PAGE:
Substantiated rants of a reformed Liberian war-rebel

The Palaver Hut

This year the Nobel Committee decided to award the Noble Peace Prize to three women, including Liberian President Ellen Johnson Sirleaf.

It’s usually good to keep your nose out of things you don’t know. That should be valid also to the international community. To poke your nose into things is to open a can of worms and expose your ignorance. The only possible response to meddling is one of great hostility. But like all victims of violence, I can’t help getting involved. Like any other corrupt system of governance, Liberia rouses my interest because that’s where I come from.

The Nobel Committee’s decision to award Noble Peace Prize to President Sirleaf can be seen not only as a celebration of women’s growing empowerment globally, but also as a way of congratulating her for promoting peace in Liberia.
“Woooo hooo!” was the reaction of South Africa’s Desmond Tutu upon hearing President Sirleaf had won a Noble Peace Prize. She “deserves it many times over. She’s brought stability to a place that was going to hell,” Archbishop Tutu added.

Archbishop Tutu didn’t put a foot wrong on that one. He was absolutely right. For those who don’t know who Ms. Ellen Johnson Sirleaf is, she’s 72 years old, and made history when she became Africa’s first elected woman president in 2005, taking over after 14 years of civil war that left 250,000 Liberians dead.

She dedicated her Nobel Peace Prize to all Liberian people including me, because she knew without us, she wouldn’t have got it. She made us start killing one another, and we did. She made us stop, and we stopped. And now she has been awarded a Nobel Peace Prize for keeping the peace going. It’s as simple as that!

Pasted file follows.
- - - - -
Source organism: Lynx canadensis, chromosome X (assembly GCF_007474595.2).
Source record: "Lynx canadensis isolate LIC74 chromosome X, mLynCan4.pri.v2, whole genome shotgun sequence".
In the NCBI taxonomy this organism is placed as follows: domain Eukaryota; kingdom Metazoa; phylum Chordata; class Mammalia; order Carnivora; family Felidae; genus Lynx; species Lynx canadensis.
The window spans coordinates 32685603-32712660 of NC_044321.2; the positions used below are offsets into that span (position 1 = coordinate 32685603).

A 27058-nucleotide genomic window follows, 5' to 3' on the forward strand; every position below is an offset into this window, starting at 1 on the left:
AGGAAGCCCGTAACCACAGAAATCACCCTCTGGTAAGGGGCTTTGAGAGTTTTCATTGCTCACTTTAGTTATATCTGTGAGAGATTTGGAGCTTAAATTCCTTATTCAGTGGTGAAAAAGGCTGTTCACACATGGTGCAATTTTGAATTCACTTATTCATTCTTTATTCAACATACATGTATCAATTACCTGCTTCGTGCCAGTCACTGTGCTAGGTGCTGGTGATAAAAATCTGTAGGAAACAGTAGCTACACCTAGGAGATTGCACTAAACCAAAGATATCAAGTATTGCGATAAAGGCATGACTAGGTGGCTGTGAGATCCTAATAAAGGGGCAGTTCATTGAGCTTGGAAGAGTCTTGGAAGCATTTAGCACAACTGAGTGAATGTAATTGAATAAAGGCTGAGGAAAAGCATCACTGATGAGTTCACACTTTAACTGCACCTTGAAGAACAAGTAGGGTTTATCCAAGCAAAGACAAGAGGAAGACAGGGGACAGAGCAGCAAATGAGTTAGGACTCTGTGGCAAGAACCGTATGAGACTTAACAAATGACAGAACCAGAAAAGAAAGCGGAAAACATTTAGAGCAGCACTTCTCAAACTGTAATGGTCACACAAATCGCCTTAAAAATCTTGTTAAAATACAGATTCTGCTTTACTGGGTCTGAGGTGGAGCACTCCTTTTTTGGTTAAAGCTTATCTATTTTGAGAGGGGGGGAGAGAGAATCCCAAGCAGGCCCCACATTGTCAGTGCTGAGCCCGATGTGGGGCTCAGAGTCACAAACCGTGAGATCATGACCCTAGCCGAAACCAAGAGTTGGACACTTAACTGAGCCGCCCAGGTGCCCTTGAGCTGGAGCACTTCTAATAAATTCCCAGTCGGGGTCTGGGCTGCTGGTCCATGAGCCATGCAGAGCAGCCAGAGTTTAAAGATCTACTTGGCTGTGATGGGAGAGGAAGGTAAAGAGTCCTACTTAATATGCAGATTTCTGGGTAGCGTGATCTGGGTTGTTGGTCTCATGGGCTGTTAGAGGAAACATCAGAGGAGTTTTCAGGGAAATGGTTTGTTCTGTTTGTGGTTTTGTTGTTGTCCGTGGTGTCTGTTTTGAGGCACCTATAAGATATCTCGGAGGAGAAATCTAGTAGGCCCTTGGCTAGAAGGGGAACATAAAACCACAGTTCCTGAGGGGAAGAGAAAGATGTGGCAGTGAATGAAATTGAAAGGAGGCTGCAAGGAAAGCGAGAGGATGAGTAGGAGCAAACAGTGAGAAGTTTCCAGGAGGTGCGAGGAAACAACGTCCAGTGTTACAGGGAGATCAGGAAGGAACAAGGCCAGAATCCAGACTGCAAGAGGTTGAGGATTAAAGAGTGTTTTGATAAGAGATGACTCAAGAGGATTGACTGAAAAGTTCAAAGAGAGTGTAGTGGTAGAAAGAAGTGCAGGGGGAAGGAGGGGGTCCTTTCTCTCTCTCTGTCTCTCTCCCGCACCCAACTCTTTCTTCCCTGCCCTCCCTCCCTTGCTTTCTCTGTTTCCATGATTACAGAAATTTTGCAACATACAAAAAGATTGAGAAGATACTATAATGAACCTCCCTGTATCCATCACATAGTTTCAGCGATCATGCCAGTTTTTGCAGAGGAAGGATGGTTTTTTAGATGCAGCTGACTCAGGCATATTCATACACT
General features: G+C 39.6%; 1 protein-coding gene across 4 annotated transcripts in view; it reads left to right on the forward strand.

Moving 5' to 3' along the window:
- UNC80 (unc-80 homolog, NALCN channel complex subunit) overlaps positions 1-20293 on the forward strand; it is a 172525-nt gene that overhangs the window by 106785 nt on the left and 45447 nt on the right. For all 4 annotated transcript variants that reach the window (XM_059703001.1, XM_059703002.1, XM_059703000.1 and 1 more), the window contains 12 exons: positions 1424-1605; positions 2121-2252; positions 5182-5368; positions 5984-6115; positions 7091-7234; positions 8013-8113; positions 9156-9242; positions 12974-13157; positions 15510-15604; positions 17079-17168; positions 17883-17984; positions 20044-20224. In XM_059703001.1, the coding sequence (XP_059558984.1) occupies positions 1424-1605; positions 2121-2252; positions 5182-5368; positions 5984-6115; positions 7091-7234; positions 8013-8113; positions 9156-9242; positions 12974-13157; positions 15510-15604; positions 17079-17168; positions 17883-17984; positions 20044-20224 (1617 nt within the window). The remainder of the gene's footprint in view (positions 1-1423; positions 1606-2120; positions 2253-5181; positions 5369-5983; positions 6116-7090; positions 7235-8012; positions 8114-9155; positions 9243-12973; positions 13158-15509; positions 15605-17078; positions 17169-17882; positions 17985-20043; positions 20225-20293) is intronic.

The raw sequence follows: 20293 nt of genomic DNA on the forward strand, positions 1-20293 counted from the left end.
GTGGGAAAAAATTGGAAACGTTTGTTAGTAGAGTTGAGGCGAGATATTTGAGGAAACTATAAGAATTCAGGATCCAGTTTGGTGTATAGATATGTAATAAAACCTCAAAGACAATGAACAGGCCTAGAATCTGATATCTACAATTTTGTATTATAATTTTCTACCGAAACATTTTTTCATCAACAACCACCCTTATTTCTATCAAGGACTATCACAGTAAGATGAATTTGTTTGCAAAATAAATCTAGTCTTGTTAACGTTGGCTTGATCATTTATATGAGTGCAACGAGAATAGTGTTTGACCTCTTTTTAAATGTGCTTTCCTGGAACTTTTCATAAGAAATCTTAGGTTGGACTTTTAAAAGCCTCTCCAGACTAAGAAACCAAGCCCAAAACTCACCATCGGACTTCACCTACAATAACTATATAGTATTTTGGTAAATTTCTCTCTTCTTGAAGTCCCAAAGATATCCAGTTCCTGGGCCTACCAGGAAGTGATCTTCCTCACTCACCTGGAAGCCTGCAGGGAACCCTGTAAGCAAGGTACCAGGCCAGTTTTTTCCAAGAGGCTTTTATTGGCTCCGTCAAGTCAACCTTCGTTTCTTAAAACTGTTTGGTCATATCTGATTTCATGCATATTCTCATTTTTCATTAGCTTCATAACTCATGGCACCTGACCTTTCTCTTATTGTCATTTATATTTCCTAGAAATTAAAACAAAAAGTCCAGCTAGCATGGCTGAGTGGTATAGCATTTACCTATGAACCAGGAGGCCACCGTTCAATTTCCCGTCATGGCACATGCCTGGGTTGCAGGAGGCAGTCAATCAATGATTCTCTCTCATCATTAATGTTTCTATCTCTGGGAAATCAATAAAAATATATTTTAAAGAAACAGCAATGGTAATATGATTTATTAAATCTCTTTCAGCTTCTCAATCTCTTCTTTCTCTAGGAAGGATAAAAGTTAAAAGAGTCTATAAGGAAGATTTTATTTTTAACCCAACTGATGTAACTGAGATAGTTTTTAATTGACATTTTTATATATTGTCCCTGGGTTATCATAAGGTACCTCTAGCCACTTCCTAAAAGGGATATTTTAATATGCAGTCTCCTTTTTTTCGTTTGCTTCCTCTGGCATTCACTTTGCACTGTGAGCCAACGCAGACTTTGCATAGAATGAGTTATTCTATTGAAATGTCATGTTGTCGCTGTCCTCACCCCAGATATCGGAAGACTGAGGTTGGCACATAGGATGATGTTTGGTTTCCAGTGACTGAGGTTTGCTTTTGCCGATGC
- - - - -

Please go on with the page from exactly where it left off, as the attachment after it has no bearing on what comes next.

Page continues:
I agree with Winston Tubman, the former Liberian Presidential Candidate when he said and I quote: “Madam Sirleaf does not deserve a Nobel Peace Prize award because she committed violence in this country (Liberia). This award is unacceptable and undeserving…”

And I also agree with German Chancellor Angela Merkel, who said the prize was a “wise decision…” We all know it was a “wise decision” because the powerful people in Liberia are well-known for breaking the law of the land with impunity.
Once famous for holding the entire country to ransom for their unscrupulous power-struggles, they destroyed lives in the process but will never be held accountable for their actions.

Ordinary Liberian people are easily intimidated and powerless against our orchestrated bureaucracy-in-disguise form of government in the country. That’s the way things work in that part of Africa. That’s the system. I know it and the International Community also knows it, even though they try their best to keep out of it. But the angry faces of the victims of violence just keep staring at every one of them (perpetrators of violence) in the face.

The UN Chief Ban Ki-moon hailed the decision to award President Sirleaf the Noble Peace Prize. “This is wonderful news,” he said, adding that “This is a testament to the power of women’s leadership … (and) the vital role that women play in the advancement of peace and security, development, and human rights.”

I agree with Mr. Ban for hailing President Sirleaf’s efforts to promote peace, but I disagree with the development bit because corruption is widespread in her government. There is also a question mark about her government’s human rights records.

Come on Mr. Ban, you and I know this woman is proving immune to a War Crimes Court. To prosecute President Ellen Johnson Sirleaf for her role in the Liberian war is to open a can of worms beneath the so-called Noble Peace Prize awarded to her.
 

By Joseph Spencer